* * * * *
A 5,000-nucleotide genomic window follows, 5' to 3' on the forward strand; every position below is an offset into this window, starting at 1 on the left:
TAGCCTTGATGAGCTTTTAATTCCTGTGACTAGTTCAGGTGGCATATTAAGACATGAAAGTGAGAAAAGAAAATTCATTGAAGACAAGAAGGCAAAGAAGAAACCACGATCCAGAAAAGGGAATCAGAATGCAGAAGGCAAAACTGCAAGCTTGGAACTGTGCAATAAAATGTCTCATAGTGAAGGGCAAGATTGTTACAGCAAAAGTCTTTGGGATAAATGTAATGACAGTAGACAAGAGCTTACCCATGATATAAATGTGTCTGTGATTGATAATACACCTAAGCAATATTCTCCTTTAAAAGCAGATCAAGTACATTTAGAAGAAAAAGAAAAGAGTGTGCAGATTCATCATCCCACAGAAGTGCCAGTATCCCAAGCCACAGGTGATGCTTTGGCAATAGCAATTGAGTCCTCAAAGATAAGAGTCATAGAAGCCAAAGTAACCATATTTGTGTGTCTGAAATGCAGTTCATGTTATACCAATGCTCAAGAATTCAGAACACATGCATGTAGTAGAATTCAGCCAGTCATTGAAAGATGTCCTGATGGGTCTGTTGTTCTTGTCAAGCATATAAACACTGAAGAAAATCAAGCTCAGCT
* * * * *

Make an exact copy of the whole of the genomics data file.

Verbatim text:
A 5,000-nucleotide genomic window follows, 5' to 3' on the forward strand; every position below is an offset into this window, starting at 1 on the left:
TAGCCTTGATGAGCTTTTAATTCCTGTGACTAGTTCAGGTGGCATATTAAGACATGAAAGTGAGAAAAGAAAATTCATTGAAGACAAGAAGGCAAAGAAGAAACCACGATCCAGAAAAGGGAATCAGAATGCAGAAGGCAAAACTGCAAGCTTGGAACTGTGCAATAAAATGTCTCATAGTGAAGGGCAAGATTGTTACAGCAAAAGTCTTTGGGATAAATGTAATGACAGTAGACAAGAGCTTACCCATGATATAAATGTGTCTGTGATTGATAATACACCTAAGCAATATTCTCCTTTAAAAGCAGATCAAGTACATTTAGAAGAAAAAGAAAAGAGTGTGCAGATTCATCATCCCACAGAAGTGCCAGTATCCCAAGCCACAGGTGATGCTTTGGCAATAGCAATTGAGTCCTCAAAGATAAGAGTCATAGAAGCCAAAGTAACCATATTTGTGTGTCTGAAATGCAGTTCATGTTATACCAATGCTCAAGAATTCAGAACACATGCATGTAGTAGAATTCAGCCAGTCATTGAAAGATGTCCTGATGGGTCTGTTGTTCTTGTCAAGCATATAAACACTGAAGAAAATCAAGCTCAGCT